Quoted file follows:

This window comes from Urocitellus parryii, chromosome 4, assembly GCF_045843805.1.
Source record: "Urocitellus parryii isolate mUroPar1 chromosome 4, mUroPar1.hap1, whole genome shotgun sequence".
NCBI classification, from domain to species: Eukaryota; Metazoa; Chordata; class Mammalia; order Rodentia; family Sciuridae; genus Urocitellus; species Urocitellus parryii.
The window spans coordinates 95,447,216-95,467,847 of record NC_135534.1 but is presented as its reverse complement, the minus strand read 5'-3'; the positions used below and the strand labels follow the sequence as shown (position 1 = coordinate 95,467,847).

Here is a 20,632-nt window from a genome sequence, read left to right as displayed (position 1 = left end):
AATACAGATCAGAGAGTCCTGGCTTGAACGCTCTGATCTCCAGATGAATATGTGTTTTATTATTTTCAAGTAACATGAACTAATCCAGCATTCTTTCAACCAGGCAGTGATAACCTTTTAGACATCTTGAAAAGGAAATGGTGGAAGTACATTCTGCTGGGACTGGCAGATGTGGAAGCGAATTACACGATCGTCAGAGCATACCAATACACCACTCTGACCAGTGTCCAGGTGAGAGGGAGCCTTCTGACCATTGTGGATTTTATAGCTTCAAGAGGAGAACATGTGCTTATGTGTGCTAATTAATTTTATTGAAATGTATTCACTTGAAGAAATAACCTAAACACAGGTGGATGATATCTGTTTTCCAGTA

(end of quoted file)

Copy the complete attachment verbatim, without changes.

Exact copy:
This window comes from Urocitellus parryii, chromosome 4, assembly GCF_045843805.1.
Source record: "Urocitellus parryii isolate mUroPar1 chromosome 4, mUroPar1.hap1, whole genome shotgun sequence".
NCBI classification, from domain to species: Eukaryota; Metazoa; Chordata; class Mammalia; order Rodentia; family Sciuridae; genus Urocitellus; species Urocitellus parryii.
The window spans coordinates 95,447,216-95,467,847 of record NC_135534.1 but is presented as its reverse complement, the minus strand read 5'-3'; the positions used below and the strand labels follow the sequence as shown (position 1 = coordinate 95,467,847).

Here is a 20,632-nt window from a genome sequence, read left to right as displayed (position 1 = left end):
AATACAGATCAGAGAGTCCTGGCTTGAACGCTCTGATCTCCAGATGAATATGTGTTTTATTATTTTCAAGTAACATGAACTAATCCAGCATTCTTTCAACCAGGCAGTGATAACCTTTTAGACATCTTGAAAAGGAAATGGTGGAAGTACATTCTGCTGGGACTGGCAGATGTGGAAGCGAATTACACGATCGTCAGAGCATACCAATACACCACTCTGACCAGTGTCCAGGTGAGAGGGAGCCTTCTGACCATTGTGGATTTTATAGCTTCAAGAGGAGAACATGTGCTTATGTGTGCTAATTAATTTTATTGAAATGTATTCACTTGAAGAAATAACCTAAACACAGGTGGATGATATCTGTTTTCCAGTA